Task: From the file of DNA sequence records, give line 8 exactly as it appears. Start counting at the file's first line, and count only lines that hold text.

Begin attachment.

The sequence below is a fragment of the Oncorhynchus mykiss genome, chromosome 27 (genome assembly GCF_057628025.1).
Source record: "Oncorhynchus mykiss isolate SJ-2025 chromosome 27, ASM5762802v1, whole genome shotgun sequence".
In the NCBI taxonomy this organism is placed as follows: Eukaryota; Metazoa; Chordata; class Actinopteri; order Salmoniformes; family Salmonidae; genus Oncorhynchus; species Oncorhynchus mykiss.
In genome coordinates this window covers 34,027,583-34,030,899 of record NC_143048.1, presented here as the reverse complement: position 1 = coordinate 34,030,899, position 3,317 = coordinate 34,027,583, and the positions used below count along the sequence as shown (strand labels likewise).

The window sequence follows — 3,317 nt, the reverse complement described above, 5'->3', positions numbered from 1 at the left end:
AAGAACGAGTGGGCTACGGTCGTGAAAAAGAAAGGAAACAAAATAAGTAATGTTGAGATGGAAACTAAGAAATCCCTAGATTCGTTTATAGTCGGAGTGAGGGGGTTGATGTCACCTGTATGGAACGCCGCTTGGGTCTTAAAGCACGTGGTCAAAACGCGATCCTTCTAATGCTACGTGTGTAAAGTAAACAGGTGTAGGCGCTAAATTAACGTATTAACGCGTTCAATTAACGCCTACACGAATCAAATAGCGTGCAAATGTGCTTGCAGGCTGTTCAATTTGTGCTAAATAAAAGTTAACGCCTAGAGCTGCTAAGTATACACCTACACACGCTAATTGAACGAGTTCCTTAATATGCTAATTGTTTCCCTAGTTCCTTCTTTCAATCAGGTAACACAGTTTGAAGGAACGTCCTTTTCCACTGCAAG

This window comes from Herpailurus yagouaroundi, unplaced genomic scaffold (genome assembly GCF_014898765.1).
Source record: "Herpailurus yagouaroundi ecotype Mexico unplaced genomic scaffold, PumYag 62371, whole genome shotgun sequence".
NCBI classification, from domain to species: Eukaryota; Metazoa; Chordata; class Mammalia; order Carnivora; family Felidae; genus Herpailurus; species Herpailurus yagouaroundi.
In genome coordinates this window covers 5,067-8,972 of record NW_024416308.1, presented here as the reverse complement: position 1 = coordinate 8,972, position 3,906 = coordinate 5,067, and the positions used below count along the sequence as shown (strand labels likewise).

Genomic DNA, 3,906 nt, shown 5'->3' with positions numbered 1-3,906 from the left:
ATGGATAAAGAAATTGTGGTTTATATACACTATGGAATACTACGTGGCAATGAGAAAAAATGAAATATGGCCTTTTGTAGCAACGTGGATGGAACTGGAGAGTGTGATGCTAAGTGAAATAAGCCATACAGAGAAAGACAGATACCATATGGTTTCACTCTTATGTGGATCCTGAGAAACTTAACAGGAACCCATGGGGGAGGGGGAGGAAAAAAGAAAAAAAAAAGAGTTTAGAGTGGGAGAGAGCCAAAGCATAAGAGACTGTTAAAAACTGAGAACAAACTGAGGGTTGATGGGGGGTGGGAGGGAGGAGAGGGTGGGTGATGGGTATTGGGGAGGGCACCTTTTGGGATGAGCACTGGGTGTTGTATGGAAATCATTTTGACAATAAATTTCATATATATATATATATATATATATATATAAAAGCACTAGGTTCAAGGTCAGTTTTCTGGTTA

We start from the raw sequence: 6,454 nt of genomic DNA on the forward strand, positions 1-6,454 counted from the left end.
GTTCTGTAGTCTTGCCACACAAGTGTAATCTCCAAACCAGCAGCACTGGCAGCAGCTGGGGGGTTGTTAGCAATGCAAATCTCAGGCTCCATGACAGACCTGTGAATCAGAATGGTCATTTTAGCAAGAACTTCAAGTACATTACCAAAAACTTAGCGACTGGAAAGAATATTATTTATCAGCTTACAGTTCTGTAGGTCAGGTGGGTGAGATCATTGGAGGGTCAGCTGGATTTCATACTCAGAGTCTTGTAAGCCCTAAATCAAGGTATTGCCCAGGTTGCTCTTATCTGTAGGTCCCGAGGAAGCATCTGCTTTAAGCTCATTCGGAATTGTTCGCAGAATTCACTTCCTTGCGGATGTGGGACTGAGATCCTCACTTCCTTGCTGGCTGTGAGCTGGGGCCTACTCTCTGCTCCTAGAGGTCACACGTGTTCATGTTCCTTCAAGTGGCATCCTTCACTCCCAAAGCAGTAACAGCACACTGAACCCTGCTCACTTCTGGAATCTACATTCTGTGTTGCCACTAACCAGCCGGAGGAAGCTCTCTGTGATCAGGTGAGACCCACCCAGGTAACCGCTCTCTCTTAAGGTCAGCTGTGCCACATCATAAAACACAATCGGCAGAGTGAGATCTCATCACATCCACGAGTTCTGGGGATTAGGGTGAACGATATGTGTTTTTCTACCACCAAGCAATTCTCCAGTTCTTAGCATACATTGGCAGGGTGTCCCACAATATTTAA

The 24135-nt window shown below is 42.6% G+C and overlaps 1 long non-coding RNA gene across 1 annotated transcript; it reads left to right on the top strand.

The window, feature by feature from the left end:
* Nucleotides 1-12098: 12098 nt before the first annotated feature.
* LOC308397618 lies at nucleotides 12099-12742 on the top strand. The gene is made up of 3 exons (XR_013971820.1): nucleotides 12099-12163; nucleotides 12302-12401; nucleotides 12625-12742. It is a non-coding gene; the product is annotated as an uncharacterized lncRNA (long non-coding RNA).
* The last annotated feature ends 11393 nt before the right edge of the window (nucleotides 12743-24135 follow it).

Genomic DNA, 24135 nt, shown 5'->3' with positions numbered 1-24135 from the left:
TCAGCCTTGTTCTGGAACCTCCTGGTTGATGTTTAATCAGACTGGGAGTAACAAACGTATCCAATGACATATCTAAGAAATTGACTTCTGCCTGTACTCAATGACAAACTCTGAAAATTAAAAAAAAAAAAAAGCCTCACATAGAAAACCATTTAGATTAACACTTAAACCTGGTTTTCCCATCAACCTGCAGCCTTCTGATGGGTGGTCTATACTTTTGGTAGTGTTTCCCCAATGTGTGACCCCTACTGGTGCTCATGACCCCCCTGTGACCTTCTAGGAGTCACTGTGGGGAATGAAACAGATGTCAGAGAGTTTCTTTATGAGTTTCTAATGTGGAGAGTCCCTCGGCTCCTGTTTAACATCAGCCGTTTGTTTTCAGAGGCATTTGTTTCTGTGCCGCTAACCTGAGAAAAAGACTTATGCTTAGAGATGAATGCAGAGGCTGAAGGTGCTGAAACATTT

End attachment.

Source record: "Herpailurus yagouaroundi ecotype Mexico unplaced genomic scaffold, PumYag 62371, whole genome shotgun sequence".